But mostly the story of Mr. Eberhardt was grim.  For instance, there were the sisters in the University of Budapest.  They had one pair of shoes between them, and they took turns attending classes, one wearing shoes one day and the other the next.  There are students in the dormitories at the University living in rooms with the window lights all gone and with no fire to keep them warm.  In zero temperatures, they sleep with one blanket per bed, if they are lucky; more of them cover themselves with curtains or rugs.  The lack of window glass was described by Mr. Eberhardt, as one of the greatest difficulties; practically all the glass has been shattered in the bombed cities.  The demand for glass has been completely beyond the possibility of filling it. Add to that the lack of coal and not enough food and there is the picture of misery, as Mr. Eberhardt painted it.


To Mr. Eberhardt the lack of food became something more than conversation.  As an American worker, whose success depended upon his health, it was necessary that he and others like him should decide in advance that they would nourish themselves more nearly according to the American standard than according to the European standard.  But they had constant evidence of the under-nourishment of the average Europeans.


Mr. Eberhardt told of taking a meal with a friendly French family.  It consisted of green spinach soup, a little macaroni, two slices of sausage and one slice of bread.  At the conclusion of the meal, Mr. Eberhardt was still hungry.


Americans, hearing the great discussion in this country about European relief, may suppose that they are alone in the relief enterprise, said Mr. Eberhardt, but that is not the case at all.  American workers there come constantly upon the activity of many European relief organizations.  He mentioned several, including the Swiss.


Mr. Eberhardt spoke Sunday morning in Zion Reformed Church, that evening at Fellowship group of the Congregational Church; Monday evening to the Kiwanis Club.


Mr. Eberhardt summarized this thought by quoting another thus; Do not talk about your democracy; act as though you have it.  The world wants real friendship.  The whole world must be made fit to live in, or no part of it will be complete.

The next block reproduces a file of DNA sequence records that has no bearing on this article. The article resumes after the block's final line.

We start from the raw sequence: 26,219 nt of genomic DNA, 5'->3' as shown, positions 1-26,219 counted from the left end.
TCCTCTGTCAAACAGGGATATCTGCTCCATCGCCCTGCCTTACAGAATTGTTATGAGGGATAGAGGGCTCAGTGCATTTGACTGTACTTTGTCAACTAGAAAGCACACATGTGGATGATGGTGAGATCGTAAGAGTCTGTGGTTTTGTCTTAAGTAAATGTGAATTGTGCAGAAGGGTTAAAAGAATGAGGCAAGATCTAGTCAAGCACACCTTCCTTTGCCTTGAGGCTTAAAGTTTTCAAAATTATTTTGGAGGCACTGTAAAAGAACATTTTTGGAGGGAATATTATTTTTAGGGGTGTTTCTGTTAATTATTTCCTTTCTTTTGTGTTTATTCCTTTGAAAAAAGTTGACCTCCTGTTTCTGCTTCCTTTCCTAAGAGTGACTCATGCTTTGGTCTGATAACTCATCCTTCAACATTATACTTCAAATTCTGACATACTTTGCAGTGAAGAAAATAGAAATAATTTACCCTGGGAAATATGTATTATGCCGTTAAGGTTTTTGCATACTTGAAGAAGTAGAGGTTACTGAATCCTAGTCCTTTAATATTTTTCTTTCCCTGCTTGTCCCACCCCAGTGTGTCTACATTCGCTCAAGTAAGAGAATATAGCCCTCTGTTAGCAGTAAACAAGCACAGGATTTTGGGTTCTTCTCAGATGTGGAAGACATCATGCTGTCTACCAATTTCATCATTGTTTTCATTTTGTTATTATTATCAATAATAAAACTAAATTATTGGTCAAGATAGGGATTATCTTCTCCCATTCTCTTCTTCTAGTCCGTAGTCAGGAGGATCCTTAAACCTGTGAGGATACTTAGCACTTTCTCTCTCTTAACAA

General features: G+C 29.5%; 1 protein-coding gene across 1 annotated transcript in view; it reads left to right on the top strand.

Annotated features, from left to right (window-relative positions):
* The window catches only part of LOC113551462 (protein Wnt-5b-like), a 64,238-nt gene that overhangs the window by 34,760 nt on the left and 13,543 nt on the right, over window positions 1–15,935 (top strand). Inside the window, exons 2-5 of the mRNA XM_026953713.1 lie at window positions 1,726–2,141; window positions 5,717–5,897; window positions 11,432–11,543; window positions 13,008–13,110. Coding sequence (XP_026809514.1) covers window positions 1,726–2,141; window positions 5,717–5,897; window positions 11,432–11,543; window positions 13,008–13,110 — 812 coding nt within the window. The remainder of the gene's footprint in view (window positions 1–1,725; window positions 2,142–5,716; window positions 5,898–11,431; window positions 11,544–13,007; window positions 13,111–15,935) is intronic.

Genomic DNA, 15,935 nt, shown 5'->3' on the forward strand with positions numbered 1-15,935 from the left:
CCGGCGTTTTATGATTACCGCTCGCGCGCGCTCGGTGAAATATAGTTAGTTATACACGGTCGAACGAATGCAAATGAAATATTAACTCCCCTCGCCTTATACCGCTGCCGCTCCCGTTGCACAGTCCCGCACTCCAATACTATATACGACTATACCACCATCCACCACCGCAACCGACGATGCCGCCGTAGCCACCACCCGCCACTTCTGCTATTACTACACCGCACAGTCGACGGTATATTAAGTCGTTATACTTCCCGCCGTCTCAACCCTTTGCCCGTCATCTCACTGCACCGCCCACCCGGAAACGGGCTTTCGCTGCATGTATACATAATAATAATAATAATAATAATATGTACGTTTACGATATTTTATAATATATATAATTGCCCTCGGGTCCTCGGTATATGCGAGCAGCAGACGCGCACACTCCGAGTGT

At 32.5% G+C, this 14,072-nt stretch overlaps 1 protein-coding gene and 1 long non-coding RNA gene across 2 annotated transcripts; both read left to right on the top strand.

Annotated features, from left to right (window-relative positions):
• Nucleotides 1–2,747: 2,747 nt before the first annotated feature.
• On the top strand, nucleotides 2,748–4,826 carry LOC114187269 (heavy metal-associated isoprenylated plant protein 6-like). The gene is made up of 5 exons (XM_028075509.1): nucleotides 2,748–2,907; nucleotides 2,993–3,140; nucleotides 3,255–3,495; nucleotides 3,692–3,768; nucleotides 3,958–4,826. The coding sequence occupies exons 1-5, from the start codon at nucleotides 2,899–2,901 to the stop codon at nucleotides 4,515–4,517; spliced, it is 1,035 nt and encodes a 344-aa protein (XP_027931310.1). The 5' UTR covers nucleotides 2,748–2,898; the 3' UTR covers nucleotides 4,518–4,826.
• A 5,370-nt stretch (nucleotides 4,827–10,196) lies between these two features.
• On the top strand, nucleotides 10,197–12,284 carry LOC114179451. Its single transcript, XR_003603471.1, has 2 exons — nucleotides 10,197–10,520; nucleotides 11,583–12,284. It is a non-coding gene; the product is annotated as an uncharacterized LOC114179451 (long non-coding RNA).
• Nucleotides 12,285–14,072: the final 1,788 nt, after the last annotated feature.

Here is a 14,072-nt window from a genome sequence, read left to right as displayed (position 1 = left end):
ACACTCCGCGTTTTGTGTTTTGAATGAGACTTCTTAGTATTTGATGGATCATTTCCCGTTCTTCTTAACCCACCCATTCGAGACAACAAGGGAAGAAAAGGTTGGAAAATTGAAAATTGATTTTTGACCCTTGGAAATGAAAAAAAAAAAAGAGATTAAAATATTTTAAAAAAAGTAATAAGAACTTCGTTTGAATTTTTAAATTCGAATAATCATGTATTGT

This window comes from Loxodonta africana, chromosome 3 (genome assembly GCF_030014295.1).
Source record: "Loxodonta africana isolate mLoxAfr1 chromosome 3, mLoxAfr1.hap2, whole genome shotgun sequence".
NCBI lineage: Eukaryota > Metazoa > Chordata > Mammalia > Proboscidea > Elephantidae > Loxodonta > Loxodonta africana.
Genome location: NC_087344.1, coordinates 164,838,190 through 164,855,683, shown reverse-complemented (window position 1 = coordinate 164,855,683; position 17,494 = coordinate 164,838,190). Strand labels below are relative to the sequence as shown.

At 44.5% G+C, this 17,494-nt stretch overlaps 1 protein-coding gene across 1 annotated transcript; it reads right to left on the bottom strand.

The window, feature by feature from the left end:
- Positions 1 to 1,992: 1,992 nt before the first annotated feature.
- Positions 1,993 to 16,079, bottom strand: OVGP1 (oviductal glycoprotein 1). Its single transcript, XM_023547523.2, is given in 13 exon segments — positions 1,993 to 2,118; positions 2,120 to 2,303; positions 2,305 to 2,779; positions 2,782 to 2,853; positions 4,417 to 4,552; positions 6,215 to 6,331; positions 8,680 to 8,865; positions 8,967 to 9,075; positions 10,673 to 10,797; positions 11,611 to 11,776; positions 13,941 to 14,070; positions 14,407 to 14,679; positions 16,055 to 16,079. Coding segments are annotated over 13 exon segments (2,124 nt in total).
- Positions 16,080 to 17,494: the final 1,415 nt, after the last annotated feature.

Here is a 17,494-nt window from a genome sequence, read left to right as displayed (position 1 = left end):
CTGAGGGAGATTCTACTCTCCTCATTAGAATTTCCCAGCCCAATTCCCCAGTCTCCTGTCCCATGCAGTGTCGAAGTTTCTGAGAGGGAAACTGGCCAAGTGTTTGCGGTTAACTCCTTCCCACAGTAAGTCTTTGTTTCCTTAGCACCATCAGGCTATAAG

(Although the above world conditions were that of 60 years ago, presently there are areas of the world experiencing hard-ships at this point of time also.  In our country of plenty, it is easy to become complacent with the abundance we enjoy, losing thought that there may be those among us who lack the basic needs for life. D.Z.)


Conrad Frantz, believed the oldest living native of Clark County; observed his 91st birthday last Thursday, at his home on South Grand Avenue.


Still active and spry for his years, Mr. Frantz was born on what is known as the old Borde farm, south of the city in Pine Valley, on December 11, 1856.  He also is the only survivor of the original National Guard Unit of Neillsville, the Clark County Zouaves, formed following the Civil War.


In observance of his birthday, the Neillsville American Legion post presented Mr. Frantz with a box of cigars on his birthday.  In the evening, Mr. Frantz puffed away on a cigar and played a few games of cards with Mr. and Mrs. Rudolph Frantz, Mr. and Mrs. Robert Frantz, Mr. and Mrs. Harry Roehrborn and Mr. and Mrs. Clarence Hunt.


Ninety-foot poles, designed for use on the athletic field lights, arrived in Neillsville, Sunday night.  They were the second shipment of material for the system to be installed for night playing of football, baseball and softball.  The reflectors arrived earlier.